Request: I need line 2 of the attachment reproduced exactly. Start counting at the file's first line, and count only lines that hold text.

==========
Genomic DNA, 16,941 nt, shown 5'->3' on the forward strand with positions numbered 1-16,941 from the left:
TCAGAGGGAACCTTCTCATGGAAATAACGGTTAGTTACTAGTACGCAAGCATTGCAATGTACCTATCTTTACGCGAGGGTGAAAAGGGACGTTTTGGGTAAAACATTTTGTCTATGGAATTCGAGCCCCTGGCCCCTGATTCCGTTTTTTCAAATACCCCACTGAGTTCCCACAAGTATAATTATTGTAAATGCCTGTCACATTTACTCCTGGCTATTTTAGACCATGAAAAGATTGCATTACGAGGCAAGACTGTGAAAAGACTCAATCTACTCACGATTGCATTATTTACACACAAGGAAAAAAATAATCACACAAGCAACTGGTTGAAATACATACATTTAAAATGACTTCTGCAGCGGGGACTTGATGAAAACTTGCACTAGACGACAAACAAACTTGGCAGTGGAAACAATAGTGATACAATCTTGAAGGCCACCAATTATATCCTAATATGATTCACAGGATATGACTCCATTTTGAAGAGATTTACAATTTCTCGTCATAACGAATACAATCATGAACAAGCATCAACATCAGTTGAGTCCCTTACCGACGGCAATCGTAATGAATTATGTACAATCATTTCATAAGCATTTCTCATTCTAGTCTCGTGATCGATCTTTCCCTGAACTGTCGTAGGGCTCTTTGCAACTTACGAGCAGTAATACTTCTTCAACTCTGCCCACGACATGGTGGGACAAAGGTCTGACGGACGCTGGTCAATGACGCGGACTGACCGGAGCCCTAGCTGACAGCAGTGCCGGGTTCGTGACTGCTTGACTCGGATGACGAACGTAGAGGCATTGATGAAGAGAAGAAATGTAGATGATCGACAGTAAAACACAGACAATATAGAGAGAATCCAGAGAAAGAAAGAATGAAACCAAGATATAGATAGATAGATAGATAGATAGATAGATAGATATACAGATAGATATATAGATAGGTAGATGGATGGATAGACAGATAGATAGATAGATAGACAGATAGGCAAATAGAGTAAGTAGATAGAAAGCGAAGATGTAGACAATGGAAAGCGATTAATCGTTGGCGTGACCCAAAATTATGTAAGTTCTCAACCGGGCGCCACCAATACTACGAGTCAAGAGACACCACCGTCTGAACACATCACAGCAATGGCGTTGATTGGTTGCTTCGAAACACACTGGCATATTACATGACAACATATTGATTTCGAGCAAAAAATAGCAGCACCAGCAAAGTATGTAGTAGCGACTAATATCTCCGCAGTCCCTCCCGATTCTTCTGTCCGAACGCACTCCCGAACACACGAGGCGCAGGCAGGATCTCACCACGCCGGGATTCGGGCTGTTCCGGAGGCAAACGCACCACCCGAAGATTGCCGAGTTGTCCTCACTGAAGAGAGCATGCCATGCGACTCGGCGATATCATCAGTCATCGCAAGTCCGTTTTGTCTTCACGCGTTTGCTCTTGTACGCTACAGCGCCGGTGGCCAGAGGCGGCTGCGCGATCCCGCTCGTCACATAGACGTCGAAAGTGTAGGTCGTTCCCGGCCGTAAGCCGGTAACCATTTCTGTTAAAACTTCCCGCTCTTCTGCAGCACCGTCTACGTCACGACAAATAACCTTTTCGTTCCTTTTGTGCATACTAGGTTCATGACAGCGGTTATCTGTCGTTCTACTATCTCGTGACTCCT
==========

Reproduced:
TCAGAGGGAACCTTCTCATGGAAATAACGGTTAGTTACTAGTACGCAAGCATTGCAATGTACCTATCTTTACGCGAGGGTGAAAAGGGACGTTTTGGGTAAAACATTTTGTCTATGGAATTCGAGCCCCTGGCCCCTGATTCCGTTTTTTCAAATACCCCACTGAGTTCCCACAAGTATAATTATTGTAAATGCCTGTCACATTTACTCCTGGCTATTTTAGACCATGAAAAGATTGCATTACGAGGCAAGACTGTGAAAAGACTCAATCTACTCACGATTGCATTATTTACACACAAGGAAAAAAATAATCACACAAGCAACTGGTTGAAATACATACATTTAAAATGACTTCTGCAGCGGGGACTTGATGAAAACTTGCACTAGACGACAAACAAACTTGGCAGTGGAAACAATAGTGATACAATCTTGAAGGCCACCAATTATATCCTAATATGATTCACAGGATATGACTCCATTTTGAAGAGATTTACAATTTCTCGTCATAACGAATACAATCATGAACAAGCATCAACATCAGTTGAGTCCCTTACCGACGGCAATCGTAATGAATTATGTACAATCATTTCATAAGCATTTCTCATTCTAGTCTCGTGATCGATCTTTCCCTGAACTGTCGTAGGGCTCTTTGCAACTTACGAGCAGTAATACTTCTTCAACTCTGCCCACGACATGGTGGGACAAAGGTCTGACGGACGCTGGTCAATGACGCGGACTGACCGGAGCCCTAGCTGACAGCAGTGCCGGGTTCGTGACTGCTTGACTCGGATGACGAACGTAGAGGCATTGATGAAGAGAAGAAATGTAGATGATCGACAGTAAAACACAGACAATATAGAGAGAATCCAGAGAAAGAAAGAATGAAACCAAGATATAGATAGATAGATAGATAGATAGATAGATAGATATACAGATAGATATATAGATAGGTAGATGGATGGATAGACAGATAGATAGATAGATAGACAGATAGGCAAATAGAGTAAGTAGATAGAAAGCGAAGATGTAGACAATGGAAAGCGATTAATCGTTGGCGTGACCCAAAATTATGTAAGTTCTCAACCGGGCGCCACCAATACTACGAGTCAAGAGACACCACCGTCTGAACACATCACAGCAATGGCGTTGATTGGTTGCTTCGAAACACACTGGCATATTACATGACAACATATTGATTTCGAGCAAAAAATAGCAGCACCAGCAAAGTATGTAGTAGCGACTAATATCTCCGCAGTCCCTCCCGATTCTTCTGTCCGAACGCACTCCCGAACACACGAGGCGCAGGCAGGATCTCACCACGCCGGGATTCGGGCTGTTCCGGAGGCAAACGCACCACCCGAAGATTGCCGAGTTGTCCTCACTGAAGAGAGCATGCCATGCGACTCGGCGATATCATCAGTCATCGCAAGTCCGTTTTGTCTTCACGCGTTTGCTCTTGTACGCTACAGCGCCGGTGGCCAGAGGCGGCTGCGCGATCCCGCTCGTCACATAGACGTCGAAAGTGTAGGTCGTTCCCGGCCGTAAGCCGGTAACCATTTCTGTTAAAACTTCCCGCTCTTCTGCAGCACCGTCTACGTCACGACAAATAACCTTTTCGTTCCTTTTGTGCATACTAGGTTCATGACAGCGGTTATCTGTCGTTCTACTATCTCGTGACTCCT